Trungpa Rinpoche started this a long time ago. The fact that a practice such as Chakrasamvara or Vajrayoginī happened to be translated and given to you, placed in your hands! If you know how to think about the significance of such a thing, you’ll see that it’s something quite amazing. You know how long it took for the Tibetans to actually import these things from India? So much hardship! The fact that forty years ago, such a thing happened… Amazing courage. Amazing vision.

Because Trungpa Rinpoche stayed in the West for a long time, I’m sure he really knew what he was doing; he knew the people here. So there must be specific rituals that he needed to elaborate, or not elaborate to suit the mind here. So I’m asking some of Trungpa Rinpoche’s older students to continue this tradition of Chakrasamvara and Vajrayogini wherever it is convenient, whenever it is convenient. I’m also asking a lot of younger people here to learn from Trungpa Rinpoche’s older students. I’m specifically talking about the sādhanā practices. I have a special interest in this because I really think that you should practice this in your language.

So I’m asking some of the older students to really train the younger generation. So please, some of you here who are especially connected to Trungpa Rinpoche’s mandala—through being the children of Trungpa Rinpoche’s sangha—pay special attention to what I’m saying here. And on top of that, those who are not necessarily directly connected to his sangha must also think bigger—and have a bigger picture, a bigger vision. I think it’s important to learn some of these rituals that Trungpa Rinpoche thought were centrally important. This is what I wanted to say.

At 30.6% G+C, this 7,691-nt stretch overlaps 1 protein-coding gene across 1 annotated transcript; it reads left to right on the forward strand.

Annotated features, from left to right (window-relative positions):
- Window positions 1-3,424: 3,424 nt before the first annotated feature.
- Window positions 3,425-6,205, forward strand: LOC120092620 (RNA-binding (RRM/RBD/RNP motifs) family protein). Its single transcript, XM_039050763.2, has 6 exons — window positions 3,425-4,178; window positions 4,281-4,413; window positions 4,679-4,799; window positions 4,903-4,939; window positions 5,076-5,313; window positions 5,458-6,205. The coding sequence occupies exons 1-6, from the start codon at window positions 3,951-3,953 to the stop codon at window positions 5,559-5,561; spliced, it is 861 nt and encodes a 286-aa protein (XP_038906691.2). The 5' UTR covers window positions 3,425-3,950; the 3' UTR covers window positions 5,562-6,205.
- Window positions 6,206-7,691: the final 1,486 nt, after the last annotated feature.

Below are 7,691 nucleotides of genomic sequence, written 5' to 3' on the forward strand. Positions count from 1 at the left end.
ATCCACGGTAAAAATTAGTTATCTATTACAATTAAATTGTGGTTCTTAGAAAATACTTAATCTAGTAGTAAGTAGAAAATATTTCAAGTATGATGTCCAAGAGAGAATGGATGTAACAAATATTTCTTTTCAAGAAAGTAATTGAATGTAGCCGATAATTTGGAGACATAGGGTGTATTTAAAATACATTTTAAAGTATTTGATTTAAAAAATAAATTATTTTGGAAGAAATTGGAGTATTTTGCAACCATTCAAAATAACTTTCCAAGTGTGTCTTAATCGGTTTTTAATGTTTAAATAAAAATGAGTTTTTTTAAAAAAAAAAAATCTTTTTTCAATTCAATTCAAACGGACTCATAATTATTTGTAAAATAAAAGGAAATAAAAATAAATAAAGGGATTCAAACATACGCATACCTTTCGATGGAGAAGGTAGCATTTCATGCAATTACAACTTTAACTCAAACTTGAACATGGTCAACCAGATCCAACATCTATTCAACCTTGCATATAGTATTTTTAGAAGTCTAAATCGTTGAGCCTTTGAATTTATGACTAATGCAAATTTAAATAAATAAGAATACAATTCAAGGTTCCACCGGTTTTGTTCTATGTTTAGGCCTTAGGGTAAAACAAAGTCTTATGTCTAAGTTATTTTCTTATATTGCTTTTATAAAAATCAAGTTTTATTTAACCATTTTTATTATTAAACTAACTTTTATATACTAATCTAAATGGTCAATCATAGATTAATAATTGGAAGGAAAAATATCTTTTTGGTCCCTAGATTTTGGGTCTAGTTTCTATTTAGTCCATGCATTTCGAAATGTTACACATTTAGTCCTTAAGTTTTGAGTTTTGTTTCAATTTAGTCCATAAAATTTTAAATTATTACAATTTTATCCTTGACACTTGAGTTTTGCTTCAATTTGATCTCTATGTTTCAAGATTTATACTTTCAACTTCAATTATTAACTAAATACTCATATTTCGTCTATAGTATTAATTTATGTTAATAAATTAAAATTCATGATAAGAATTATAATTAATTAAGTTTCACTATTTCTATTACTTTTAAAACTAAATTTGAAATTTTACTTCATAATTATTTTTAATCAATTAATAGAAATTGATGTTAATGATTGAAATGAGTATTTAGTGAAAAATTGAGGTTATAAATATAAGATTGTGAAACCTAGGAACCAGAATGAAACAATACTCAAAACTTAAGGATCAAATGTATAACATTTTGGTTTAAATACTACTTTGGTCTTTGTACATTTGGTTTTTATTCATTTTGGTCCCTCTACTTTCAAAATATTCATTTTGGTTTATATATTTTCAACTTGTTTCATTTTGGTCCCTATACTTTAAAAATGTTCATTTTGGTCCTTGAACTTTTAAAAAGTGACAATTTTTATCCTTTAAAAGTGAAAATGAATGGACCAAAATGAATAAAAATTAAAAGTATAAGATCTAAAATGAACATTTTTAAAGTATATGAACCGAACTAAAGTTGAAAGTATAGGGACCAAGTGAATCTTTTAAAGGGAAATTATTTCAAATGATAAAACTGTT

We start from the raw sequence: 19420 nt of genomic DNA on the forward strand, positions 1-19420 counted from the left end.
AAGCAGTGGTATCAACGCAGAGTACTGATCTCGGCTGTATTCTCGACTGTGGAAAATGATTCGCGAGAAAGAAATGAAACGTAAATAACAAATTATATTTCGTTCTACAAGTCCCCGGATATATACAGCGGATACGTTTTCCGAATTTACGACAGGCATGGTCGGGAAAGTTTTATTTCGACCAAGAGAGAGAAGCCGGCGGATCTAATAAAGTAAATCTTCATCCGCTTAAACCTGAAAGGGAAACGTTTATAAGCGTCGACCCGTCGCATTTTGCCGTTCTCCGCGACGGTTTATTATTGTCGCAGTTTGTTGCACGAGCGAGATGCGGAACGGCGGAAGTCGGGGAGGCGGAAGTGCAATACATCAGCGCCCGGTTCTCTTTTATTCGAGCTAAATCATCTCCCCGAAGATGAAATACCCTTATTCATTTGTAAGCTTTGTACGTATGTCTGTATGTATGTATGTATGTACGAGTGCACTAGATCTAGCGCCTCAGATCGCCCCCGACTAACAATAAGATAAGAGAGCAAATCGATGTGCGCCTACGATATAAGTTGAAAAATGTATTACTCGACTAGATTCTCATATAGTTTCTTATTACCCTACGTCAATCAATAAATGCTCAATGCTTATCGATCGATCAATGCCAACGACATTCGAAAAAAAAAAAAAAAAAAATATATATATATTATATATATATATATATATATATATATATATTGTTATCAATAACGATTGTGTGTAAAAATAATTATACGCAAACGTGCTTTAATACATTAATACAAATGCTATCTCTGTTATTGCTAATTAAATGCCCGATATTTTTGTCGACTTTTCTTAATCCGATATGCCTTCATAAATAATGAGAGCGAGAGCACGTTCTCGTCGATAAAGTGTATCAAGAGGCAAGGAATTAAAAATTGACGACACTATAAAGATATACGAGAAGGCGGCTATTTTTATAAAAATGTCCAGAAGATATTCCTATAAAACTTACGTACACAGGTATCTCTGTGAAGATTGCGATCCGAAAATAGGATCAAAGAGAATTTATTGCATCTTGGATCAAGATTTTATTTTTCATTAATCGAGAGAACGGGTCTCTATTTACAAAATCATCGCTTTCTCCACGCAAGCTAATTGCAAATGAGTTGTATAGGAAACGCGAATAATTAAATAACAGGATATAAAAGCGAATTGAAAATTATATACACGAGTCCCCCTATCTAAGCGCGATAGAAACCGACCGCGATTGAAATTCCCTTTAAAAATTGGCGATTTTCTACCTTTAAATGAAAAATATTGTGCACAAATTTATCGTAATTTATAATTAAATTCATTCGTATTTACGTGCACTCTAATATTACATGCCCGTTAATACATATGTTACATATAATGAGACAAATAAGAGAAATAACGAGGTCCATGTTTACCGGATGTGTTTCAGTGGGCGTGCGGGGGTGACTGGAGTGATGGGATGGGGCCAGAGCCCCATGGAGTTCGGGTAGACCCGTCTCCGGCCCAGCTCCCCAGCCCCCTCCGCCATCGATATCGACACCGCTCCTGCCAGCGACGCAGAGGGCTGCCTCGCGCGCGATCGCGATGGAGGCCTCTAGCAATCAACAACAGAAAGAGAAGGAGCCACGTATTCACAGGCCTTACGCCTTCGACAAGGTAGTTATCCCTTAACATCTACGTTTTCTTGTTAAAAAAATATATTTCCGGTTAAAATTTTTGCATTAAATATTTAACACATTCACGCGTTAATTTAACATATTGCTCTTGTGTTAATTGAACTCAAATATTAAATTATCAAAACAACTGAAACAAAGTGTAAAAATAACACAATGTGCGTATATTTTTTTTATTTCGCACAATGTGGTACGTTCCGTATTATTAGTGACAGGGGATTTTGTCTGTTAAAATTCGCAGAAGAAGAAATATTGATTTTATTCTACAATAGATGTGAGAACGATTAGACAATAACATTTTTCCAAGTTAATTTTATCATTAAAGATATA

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Dzongsar Khyentse Rinpoche
Born in Bhutan in 1961, Dzongsar Jamyang Khyentse Rinpoche, was recognized by H.H. Sakya Trizin as the third incarnation of Jamyang Khyentse Wangpo, the founder of the Khyentse lineage, and the immediate incarnation of Jamyang Khyentse Chökyi Lodrö. He received empowerments and teachings from the greatest lamas, including His Holiness the Dalai Lama, the 16th Gyalwang Karmapa and his own grandfathers, Kyabjé Dudjom Rinpoche and Lama Sönam Zangpo, but his main master was Kyabjé Dilgo Khyentse Rinpoche. The Khyentse tradition being non sectarian (Rimé), he received teachings from masters of the the four main schools of Tibetan Buddhism. He later attended London's School of Oriental and African Studies. Working tirelessly for the preservation of the Buddhist teachings, he has created centres of learning in Bhutan, India, the Far East as well as in Europe, Australia and North America, while supervising his traditional seat, Dzongsar Monastery, in Eastern Tibet. [From ripawiki.org]